Other assumptions include:
These types of attack clearly differ in how plausible they would be to mount in practice. Although some are more likely than others, cryptographers will often take a conservative approach to security and assume the worst-case when designing algorithms, reasoning that if a scheme is secure even against unrealistic threats, then it should also resist real-world cryptanalysis as well.
The assumptions are often more realistic than they might seem upon first glance. For a known-plaintext attack, the cryptanalyst might well know or be able to guess at a likely part of the plaintext, such as an encrypted letter beginning with "Dear Sir", or a computer session starting with "LOGIN:". A chosen-plaintext attack is less likely, but it is sometimes plausible: for example, you could convince someone to forward a message you have given them, but in encrypted form. Related-key attacks are mostly theoretical, although they can be realistic in certain situations, for example, when constructing cryptographic hash functions using a block cipher.
Classifying success in cryptanalysis
The results of cryptanalysis can also vary in usefulness. For example, cryptographer Lars Knudsen (1998) classified various types of attack on block ciphers according to the amount and quality of secret information that was discovered:
Total break — the attacker deduces the secret key.
Global deduction — the attacker discovers a functionally equivalent algorithm for encryption and decryption, but without learning the key.
- Instance (local) deduction — the attacker discovers additional plaintexts (or ciphertexts) not previously known.
Information deduction — the attacker gains some Shannon information about plaintexts (or ciphertexts) not previously known.
Distinguishing algorithm — the attacker can distinguish the cipher from a random permutation.
Similar considerations apply to attacks on other types of cryptographic algorithm.
Attacks can also be characterised by the amount of resources they require. This can be in the form of:
- Time — the number of "primitive operations" which must be performed. This is quite loose; primitive operations could be basic computer instructions, such as addition, XOR, shift, and so forth, or entire encryption methods.
- Memory — the amount of storage required to perform the attack.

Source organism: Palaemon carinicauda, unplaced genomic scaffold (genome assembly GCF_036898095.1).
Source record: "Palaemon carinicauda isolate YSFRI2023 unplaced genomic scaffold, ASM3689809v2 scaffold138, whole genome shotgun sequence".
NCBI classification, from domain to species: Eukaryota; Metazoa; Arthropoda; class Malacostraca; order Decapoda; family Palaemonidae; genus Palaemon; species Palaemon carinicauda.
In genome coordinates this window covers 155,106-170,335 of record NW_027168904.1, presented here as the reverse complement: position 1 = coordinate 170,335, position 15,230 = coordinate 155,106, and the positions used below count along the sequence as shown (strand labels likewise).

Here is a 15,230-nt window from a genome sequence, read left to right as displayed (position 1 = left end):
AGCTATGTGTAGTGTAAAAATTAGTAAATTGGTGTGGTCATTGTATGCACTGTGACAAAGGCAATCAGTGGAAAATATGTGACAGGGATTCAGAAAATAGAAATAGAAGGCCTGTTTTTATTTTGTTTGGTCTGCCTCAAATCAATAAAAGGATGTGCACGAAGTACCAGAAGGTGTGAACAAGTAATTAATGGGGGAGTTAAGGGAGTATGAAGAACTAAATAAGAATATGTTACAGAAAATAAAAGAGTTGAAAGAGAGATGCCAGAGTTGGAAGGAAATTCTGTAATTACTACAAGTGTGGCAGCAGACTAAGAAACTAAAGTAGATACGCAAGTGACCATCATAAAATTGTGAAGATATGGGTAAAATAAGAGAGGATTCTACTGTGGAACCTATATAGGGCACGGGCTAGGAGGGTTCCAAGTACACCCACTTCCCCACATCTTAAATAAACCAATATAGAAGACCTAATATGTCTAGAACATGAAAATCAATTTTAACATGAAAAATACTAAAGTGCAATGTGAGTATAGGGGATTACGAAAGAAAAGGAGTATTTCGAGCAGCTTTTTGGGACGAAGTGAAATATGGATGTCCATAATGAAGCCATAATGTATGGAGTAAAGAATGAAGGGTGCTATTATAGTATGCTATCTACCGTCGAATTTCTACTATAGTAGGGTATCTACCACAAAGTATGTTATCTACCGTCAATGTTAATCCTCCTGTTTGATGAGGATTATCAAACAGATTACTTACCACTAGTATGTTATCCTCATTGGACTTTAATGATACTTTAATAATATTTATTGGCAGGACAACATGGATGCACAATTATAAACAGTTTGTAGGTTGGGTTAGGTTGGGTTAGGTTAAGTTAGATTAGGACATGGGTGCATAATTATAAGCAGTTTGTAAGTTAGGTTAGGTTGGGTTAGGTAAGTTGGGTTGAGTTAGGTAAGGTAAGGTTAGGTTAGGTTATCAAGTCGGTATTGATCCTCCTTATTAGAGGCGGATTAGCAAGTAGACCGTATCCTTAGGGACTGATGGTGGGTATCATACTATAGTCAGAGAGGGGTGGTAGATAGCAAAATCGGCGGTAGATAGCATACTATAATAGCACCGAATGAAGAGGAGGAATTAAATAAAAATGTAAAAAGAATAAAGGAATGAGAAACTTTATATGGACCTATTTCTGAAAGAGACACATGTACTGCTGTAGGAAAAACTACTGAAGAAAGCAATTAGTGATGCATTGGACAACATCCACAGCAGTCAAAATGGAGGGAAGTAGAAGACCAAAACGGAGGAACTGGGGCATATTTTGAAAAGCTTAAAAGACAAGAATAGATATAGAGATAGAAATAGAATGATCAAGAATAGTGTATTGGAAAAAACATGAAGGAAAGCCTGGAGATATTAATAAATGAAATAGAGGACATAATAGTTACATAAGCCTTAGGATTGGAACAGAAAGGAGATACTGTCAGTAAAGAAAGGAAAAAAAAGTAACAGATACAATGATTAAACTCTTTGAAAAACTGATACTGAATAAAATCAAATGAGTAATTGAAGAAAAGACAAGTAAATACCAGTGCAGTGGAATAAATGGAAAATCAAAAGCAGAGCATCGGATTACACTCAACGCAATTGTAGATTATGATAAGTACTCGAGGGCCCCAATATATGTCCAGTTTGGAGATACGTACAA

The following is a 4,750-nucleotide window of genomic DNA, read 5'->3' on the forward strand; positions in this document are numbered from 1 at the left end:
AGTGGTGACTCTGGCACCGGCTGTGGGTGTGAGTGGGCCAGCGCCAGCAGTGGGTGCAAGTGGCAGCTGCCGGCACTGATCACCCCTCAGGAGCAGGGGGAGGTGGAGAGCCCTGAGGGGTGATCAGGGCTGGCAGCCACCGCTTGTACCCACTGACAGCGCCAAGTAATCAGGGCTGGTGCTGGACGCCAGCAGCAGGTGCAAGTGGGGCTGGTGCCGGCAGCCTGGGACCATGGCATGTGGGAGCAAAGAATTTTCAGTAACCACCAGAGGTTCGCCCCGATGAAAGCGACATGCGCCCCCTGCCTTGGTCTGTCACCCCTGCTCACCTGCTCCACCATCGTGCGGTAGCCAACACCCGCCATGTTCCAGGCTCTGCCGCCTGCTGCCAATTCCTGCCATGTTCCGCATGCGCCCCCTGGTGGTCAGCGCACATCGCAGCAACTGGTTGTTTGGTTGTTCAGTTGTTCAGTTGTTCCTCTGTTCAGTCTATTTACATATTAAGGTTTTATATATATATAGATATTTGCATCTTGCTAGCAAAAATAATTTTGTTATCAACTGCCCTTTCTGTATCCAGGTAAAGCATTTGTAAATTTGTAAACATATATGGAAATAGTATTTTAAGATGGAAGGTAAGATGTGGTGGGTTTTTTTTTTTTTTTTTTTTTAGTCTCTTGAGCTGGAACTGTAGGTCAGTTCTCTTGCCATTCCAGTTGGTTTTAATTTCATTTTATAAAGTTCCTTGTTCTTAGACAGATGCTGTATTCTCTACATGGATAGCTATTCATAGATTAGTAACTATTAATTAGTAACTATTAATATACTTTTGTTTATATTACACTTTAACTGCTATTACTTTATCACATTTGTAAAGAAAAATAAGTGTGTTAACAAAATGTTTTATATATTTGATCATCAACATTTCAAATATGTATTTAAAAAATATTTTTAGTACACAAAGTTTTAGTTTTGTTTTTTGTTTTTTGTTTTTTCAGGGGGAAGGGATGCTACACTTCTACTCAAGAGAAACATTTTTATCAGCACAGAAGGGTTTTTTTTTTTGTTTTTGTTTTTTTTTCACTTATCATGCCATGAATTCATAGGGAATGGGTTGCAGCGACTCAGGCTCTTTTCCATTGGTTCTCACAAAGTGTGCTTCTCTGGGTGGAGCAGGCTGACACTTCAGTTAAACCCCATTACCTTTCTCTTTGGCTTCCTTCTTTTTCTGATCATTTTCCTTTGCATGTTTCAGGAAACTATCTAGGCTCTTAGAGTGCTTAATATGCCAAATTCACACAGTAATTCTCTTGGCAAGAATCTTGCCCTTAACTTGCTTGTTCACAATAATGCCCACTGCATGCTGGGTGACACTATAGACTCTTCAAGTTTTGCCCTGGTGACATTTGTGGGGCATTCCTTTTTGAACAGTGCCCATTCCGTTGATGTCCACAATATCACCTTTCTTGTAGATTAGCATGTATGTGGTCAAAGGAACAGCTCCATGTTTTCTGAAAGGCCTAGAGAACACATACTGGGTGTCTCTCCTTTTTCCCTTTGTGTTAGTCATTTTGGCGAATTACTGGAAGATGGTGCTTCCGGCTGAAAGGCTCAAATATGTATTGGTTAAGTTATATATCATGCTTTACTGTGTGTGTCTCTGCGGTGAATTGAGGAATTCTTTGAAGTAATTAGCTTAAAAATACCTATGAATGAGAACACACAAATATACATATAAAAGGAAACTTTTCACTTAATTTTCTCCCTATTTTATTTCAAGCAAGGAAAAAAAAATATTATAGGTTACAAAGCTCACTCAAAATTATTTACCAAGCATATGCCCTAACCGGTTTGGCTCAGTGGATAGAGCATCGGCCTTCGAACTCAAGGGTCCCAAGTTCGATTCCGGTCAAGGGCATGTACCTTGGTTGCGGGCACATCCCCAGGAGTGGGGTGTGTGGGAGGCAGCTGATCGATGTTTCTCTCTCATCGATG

- Data — the quantity of plaintexts and ciphertexts required.
In academic cryptography, a weakness or a break in a scheme is usually defined quite conservatively. Bruce Schneier sums up this approach: "Breaking a cipher simply means finding a weakness in the cipher that can be exploited with a complexity less than brute force. Never mind that brute-force might require 2128 encryptions; an attack requiring 2110 encryptions would be considered a break...simply put, a break can just be a certificational weakness: evidence that the cipher does not perform as advertised." (Schneier, 2000).
Cryptanalysis of asymmetric cryptography
Asymmetric cryptography (or public key cryptography) is cryptography that relies on using two keys; one private, and one public. Such ciphers invariably rely on "hard" mathematical problems as the basis of their security, so an obvious point of attack is to develop methods for solving the problem. The security of two-key cryptography depends on mathematical questions in a way that single-key cryptography generally does not, and conversely links cryptanalysis to wider mathematical research in a new way.
Asymmetric schemes are designed around the (conjectured) difficulty of solving various mathematical problems. If an improved algorithm can be found to solve the problem, then the system is weakened. For example, the security of the Diffie-Hellman key exchange scheme depends on the difficulty of calculating the discrete logarithm. In 1983, Don Coppersmith found a computationally feasible way to find discrete logarithms, and thereby gave to the cryptanalyst a tool with which to break the Diffie-Hellman cryptosystems. Another scheme, the popular RSA algorithm, remains unbroken. Its security depends (in part) upon the difficulty of integer factorisation — a breakthrough in factoring would impact the security of RSA.